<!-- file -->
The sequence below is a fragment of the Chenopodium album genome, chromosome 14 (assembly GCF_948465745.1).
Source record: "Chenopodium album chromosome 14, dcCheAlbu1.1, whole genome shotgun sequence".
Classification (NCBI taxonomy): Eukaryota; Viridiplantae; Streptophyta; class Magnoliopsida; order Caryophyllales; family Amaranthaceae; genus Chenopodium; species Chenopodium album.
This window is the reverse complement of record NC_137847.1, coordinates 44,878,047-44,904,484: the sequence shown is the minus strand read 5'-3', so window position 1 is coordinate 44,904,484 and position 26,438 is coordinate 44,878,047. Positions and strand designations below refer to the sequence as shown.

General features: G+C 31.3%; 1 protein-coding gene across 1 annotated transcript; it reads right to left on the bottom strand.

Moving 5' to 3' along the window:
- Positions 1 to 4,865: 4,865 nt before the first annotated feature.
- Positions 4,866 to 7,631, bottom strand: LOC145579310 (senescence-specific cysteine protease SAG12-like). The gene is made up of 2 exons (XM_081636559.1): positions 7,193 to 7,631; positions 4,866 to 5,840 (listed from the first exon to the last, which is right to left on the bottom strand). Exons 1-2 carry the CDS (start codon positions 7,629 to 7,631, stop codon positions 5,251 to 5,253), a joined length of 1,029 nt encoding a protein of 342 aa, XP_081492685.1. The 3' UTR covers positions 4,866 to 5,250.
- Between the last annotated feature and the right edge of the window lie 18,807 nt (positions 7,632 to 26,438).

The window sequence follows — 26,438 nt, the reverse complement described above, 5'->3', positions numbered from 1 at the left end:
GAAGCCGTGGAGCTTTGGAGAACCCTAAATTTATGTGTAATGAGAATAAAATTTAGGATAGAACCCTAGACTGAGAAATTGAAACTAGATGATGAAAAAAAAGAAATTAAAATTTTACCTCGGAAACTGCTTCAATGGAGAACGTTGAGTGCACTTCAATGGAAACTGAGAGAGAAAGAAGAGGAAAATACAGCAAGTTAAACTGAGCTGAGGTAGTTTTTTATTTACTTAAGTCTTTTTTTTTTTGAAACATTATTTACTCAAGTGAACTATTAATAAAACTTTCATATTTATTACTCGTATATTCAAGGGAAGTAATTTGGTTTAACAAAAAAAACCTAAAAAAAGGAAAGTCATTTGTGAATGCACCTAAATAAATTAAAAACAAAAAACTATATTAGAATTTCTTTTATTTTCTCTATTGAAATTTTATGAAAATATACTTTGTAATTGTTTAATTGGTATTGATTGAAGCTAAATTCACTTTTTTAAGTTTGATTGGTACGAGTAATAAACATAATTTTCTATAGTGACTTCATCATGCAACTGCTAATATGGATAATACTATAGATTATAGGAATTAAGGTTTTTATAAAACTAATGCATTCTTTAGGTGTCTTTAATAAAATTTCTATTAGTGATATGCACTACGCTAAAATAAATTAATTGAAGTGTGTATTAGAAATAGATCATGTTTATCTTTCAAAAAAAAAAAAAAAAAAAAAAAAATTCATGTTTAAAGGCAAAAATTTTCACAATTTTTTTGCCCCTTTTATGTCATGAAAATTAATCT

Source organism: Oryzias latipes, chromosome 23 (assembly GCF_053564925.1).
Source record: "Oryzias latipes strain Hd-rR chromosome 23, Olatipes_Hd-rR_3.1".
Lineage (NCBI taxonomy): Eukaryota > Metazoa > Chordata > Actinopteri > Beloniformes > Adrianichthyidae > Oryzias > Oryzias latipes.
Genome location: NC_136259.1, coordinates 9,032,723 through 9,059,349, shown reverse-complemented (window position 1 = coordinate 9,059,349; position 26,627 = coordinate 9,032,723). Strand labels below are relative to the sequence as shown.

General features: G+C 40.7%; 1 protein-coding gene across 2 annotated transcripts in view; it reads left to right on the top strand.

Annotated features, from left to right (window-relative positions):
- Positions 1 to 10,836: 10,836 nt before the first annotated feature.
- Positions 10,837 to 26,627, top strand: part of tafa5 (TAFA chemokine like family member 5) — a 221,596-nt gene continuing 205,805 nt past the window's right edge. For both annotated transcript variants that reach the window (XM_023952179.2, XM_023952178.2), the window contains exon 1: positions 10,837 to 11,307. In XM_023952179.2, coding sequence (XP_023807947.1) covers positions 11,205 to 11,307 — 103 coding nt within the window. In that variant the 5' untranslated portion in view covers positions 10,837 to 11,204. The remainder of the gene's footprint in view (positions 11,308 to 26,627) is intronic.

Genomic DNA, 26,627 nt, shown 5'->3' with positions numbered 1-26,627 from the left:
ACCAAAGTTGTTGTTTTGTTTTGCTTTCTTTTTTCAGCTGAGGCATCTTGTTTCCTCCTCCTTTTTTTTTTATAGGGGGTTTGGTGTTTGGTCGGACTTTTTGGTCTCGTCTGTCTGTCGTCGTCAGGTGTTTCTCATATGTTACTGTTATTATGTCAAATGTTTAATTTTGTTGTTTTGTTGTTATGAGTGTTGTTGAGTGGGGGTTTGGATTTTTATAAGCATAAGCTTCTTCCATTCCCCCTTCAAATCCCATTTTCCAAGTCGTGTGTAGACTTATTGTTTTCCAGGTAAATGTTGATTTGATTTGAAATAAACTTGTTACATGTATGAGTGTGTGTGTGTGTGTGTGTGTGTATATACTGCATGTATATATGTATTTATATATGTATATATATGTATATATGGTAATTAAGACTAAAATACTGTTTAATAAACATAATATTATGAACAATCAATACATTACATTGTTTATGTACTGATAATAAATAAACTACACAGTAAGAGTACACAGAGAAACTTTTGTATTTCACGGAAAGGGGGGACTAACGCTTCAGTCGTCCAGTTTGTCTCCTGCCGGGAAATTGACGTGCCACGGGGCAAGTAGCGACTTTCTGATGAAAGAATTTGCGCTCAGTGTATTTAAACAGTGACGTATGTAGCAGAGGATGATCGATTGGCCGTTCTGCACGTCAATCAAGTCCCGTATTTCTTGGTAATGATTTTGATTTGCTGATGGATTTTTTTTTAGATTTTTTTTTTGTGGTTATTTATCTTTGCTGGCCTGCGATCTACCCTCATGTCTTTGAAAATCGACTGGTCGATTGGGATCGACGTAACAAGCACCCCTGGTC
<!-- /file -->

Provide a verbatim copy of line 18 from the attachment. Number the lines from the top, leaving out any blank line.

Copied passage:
- Positions 1 to 10,836: 10,836 nt before the first annotated feature.